Aston Martin and Brough Superior’s upcoming superbike’s price tag isn’t the only thing that will make the motorcycle exclusive. It’s a track-only bike, so it doesn’t have to conform to any emissions or other regulations. And as the Ferrari F50 demonstrated, turning a racing machine into a road vehicle isn’t exactly easy. But as Ducati showed with the Desmosedici RR, it’s not impossible.
How MotoGP led to the Ducati Desmosedici RR
MotoGP is essentially the Formula 1 of the motorcycle world, i.e. arguably the highest echelon of racing. And while the Ducati Desmosedici RR isn’t exactly a MotoGP bike, Cycle World explains, it does borrow a lot of racing tech. So, it’s not a stretch to call it a MotoGP replica, Motorcyclist reports.
Roughly a decade before the modern V4 Panigale, the 2007 Ducati Desmosedici RR released with a V4. It’s a 998cc V4, Motorcyclist reports, which produces 180 hp and 77 lb-ft at the rear wheel. And that’s in road-going spec, Car and Driver reports. With a track-ready exhaust and ECU, it develops 197 hp and 85 lb-ft. And it’s not moving a lot of bike. Without fluids, the Ducati Desmosedici RR weighs just 377 pounds, RideApart reports. Even fully-loaded, it only weighs 425 pounds. Plus, it redlines at 14,200 RPM, Bonhams reports.
That low weight is thanks to more MotoGP technology. For one, the Ducati Desmosedici RR’s body panels and subframe are made of carbon fiber. It was the first road-legal production bike with forged magnesium wheels, Bennetts reports. And the gas-pressurized Ohlins fork and Brembo brakes are identical to the ones on the contemporary racer, Motorcycle.com reports.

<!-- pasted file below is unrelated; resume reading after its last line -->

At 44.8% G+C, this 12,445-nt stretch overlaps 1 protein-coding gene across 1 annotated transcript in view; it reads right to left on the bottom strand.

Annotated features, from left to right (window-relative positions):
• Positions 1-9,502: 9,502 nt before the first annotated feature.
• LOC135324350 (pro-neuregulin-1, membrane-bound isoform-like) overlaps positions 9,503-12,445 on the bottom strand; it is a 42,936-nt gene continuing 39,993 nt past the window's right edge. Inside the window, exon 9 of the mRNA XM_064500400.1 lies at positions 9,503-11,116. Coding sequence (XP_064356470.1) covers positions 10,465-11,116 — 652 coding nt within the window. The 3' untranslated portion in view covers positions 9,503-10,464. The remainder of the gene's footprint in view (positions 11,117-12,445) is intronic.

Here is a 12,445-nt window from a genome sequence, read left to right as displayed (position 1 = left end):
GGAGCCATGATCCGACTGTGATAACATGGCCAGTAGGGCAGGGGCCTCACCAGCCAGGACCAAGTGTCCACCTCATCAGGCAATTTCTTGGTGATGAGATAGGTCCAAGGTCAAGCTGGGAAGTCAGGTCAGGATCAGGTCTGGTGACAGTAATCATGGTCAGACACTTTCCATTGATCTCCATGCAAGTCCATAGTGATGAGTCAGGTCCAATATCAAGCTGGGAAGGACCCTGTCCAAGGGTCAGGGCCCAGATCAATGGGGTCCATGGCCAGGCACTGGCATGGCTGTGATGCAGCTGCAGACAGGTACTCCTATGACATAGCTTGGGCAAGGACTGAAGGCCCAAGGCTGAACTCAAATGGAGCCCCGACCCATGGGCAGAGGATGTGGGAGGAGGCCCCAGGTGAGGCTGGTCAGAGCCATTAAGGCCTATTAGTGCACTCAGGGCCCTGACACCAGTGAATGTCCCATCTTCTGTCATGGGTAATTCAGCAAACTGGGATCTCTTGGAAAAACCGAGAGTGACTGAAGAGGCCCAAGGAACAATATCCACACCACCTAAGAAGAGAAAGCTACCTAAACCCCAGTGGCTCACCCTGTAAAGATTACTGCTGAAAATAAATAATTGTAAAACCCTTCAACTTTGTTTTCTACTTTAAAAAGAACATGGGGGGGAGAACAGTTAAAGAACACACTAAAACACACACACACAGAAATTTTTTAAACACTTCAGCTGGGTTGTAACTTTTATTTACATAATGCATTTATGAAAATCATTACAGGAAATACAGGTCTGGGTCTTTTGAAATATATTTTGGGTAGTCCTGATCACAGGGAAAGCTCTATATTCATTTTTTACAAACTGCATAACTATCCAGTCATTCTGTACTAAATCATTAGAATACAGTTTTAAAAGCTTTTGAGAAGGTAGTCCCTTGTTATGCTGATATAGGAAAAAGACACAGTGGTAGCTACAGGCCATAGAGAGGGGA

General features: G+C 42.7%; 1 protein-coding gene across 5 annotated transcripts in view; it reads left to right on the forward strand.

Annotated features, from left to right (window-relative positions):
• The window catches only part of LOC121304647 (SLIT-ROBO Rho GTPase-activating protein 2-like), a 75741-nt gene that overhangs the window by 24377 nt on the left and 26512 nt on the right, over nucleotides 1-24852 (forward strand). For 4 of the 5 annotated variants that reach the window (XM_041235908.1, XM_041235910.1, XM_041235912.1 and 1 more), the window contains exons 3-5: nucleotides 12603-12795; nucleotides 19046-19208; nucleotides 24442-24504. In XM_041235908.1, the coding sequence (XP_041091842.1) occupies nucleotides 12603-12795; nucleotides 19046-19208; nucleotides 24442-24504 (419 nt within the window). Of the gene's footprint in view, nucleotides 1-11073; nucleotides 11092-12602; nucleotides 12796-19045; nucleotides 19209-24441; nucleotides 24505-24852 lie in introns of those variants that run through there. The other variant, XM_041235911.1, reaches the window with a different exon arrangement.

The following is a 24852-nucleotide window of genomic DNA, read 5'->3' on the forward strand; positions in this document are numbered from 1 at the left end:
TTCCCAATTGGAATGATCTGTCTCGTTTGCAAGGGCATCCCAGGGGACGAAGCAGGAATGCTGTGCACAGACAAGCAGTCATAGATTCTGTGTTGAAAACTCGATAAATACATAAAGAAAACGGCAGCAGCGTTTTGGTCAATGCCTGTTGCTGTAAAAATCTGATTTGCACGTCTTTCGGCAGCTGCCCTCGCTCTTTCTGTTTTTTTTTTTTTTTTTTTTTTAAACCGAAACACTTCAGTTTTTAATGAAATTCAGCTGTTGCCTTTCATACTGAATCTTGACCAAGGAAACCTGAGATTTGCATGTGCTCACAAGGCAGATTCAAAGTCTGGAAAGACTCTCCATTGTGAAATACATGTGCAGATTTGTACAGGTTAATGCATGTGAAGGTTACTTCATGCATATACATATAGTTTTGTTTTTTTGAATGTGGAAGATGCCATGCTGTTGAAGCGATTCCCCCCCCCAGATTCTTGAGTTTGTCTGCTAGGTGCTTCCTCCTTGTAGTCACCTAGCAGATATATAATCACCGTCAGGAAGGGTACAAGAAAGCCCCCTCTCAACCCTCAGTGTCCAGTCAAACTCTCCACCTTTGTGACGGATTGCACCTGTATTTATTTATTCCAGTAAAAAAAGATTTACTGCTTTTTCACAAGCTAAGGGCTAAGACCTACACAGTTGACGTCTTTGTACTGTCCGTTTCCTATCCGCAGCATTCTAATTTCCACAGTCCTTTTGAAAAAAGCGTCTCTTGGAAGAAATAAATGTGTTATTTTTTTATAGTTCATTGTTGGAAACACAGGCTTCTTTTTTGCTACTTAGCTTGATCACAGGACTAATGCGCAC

Riding the next best thing to a road-legal MotoGP bike
Although the Ducati Desmosedici RR’s V4 isn’t a MotoGP engine, it shares some of the same features. One of these is the so-called ‘Twin Pulse’ firing, Asphalt & Rubber explains, which uses the cylinders’ firing order to further force the tires into the pavement.
Despite its exotic materials and features, the Desmosedici RR has some road-friendly aspects. Its 6-speed transmission shifts easily, CW reports, and its splitter clutch is both forgiving and relatively easy to pull. And while the V4 makes a lot of power, it’s mostly at the top of its rev range. At street-going speeds, it’s no more difficult to live with than any other literbike.
But while the Ducati Desmosedici RR is technically road-legal, its “real home is the racetrack,” Car and Driver reports. The bike’s fully-adjustable Ohlins fork and rear shock, as well as a hydraulic steering damper, make for incredibly-sharp handling. It’s not quite as quick-steering as the MotoGP bike, Motorcyclist reports, but that’s to the Desmosedici’s benefit. And the brakes are very effective.
Then there’s that V4. Below 9500 RPM, it’s relatively docile, if loud. Once you reach 10,000 RPM, though, “the power starts to get very intense,” MCN reports. Or, to paraphrase CW, explosive, with an exhaust note to match. With a long enough track, the RR can close in on 200 mph.
Getting one today
The Ducati Desmosedici RR is a fairly rare bike. Ducati made only 1500 from 2007-2009; of these, the US received 300. And it wasn’t cheap; new, the Desmosedici cost $72,500.
However, these bikes do occasionally pop up for sale. As of this writing, there’s a 3000-mile example listed on Bring a Trailer for $45,000. Another sold on BaT in July 2020 for $40,750; Bonhams auctioned another in 2017 for $41,400.
That’s roughly the same price as a brand-new Panigale V4 R, which has 221 hp, Cycle World reports. It comes with a few more features, such as traction control and stability control. But, while it may be fast, it’s not a MotoGP replica.
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